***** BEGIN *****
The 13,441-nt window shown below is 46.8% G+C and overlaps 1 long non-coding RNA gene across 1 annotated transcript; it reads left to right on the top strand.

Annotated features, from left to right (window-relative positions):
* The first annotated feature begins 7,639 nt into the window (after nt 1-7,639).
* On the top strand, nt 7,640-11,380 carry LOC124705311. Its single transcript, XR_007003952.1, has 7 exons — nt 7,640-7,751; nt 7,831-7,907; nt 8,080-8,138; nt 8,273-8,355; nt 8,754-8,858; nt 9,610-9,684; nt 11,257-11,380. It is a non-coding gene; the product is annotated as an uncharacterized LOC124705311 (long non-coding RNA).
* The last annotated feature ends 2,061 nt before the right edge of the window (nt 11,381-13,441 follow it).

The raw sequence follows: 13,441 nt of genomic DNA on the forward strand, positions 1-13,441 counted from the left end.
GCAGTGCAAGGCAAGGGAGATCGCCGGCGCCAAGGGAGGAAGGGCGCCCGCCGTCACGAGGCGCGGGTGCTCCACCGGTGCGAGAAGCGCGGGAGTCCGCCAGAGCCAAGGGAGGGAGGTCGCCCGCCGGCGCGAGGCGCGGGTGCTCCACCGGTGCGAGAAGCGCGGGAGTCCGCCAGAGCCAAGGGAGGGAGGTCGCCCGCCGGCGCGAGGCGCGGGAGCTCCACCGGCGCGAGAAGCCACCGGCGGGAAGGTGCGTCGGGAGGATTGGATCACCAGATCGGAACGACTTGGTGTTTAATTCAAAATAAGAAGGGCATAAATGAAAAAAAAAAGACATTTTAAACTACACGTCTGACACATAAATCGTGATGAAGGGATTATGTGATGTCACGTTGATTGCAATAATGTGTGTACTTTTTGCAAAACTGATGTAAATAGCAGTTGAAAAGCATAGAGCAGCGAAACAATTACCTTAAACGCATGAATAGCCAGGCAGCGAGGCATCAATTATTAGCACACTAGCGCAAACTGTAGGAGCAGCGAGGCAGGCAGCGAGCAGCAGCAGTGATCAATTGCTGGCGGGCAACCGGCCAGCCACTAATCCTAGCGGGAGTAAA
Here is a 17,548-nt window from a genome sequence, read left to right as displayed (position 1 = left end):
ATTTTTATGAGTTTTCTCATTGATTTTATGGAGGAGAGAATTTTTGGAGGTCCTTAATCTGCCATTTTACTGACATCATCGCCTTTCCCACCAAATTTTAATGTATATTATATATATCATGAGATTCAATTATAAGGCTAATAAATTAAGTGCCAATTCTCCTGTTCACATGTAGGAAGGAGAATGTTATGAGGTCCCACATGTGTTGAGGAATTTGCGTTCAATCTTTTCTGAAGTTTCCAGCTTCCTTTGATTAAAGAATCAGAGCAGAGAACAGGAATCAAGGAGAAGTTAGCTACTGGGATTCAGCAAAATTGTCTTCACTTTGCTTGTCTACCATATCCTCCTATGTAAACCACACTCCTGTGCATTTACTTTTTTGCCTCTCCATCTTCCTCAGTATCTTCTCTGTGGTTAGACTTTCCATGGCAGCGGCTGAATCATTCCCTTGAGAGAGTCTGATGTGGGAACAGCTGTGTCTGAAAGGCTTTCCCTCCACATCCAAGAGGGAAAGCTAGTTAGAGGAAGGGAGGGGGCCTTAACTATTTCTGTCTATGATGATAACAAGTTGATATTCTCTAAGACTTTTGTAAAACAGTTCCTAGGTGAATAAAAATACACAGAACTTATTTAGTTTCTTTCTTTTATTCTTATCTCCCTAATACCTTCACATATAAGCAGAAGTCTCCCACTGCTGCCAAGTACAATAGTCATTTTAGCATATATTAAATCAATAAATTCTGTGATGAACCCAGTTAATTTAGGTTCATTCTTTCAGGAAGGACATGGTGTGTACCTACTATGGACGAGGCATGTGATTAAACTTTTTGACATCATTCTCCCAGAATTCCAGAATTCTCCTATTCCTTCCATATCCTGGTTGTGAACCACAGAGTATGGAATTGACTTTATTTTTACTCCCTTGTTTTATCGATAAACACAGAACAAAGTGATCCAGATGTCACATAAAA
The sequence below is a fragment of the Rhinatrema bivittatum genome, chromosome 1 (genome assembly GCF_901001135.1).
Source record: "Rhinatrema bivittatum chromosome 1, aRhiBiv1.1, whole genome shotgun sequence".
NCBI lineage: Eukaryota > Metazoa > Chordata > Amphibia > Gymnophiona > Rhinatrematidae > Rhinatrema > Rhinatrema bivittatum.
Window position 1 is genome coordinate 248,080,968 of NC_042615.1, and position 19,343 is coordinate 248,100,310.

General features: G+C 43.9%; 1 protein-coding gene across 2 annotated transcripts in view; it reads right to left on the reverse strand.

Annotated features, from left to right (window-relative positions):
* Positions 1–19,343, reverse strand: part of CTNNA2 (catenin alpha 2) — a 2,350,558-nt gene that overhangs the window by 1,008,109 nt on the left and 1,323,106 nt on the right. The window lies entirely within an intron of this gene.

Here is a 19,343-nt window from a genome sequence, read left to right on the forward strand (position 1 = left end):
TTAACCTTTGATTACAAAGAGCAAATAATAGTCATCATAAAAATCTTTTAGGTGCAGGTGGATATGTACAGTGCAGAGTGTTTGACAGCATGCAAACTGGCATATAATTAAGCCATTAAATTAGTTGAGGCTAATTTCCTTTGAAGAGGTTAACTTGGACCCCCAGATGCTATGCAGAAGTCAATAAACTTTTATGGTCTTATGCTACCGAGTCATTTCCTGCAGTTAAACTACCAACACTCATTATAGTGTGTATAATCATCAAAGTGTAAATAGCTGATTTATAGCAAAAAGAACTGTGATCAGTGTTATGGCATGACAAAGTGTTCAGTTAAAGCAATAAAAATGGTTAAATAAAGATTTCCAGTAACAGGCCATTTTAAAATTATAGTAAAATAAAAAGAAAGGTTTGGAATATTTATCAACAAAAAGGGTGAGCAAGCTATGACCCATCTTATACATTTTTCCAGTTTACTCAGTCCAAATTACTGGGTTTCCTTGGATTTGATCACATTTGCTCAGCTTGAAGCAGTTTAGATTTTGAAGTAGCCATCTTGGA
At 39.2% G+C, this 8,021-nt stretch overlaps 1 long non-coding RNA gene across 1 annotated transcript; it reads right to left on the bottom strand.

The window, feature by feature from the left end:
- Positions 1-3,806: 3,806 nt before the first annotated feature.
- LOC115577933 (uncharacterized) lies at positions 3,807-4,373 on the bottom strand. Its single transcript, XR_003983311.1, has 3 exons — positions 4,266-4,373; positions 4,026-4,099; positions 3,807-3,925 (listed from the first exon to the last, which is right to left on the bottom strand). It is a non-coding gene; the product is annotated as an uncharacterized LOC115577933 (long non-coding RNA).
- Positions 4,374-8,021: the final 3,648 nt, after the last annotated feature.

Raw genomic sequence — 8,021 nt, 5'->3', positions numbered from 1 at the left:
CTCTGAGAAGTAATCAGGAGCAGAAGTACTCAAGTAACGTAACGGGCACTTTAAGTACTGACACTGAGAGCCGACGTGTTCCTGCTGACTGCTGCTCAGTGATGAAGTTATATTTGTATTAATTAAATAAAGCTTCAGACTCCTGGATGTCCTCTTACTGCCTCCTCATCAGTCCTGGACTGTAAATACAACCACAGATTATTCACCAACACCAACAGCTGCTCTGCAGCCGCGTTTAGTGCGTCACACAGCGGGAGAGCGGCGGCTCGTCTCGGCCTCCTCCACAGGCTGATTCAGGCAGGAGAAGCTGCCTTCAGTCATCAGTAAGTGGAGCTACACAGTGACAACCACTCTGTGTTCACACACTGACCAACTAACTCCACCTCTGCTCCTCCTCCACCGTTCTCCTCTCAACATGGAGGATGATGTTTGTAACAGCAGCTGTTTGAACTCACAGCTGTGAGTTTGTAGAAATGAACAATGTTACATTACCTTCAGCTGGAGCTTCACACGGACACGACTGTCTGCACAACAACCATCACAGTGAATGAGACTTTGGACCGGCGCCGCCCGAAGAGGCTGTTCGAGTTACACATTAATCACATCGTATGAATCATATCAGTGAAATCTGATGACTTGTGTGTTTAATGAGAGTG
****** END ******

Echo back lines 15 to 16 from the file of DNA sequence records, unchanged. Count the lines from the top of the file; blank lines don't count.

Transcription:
Annotated features, from left to right (window-relative positions):
* Positions 1–19,343, reverse strand: part of CTNNA2 (catenin alpha 2) — a 2,350,558-nt gene that overhangs the window by 1,008,109 nt on the left and 1,323,106 nt on the right. The window lies entirely within an intron of this gene.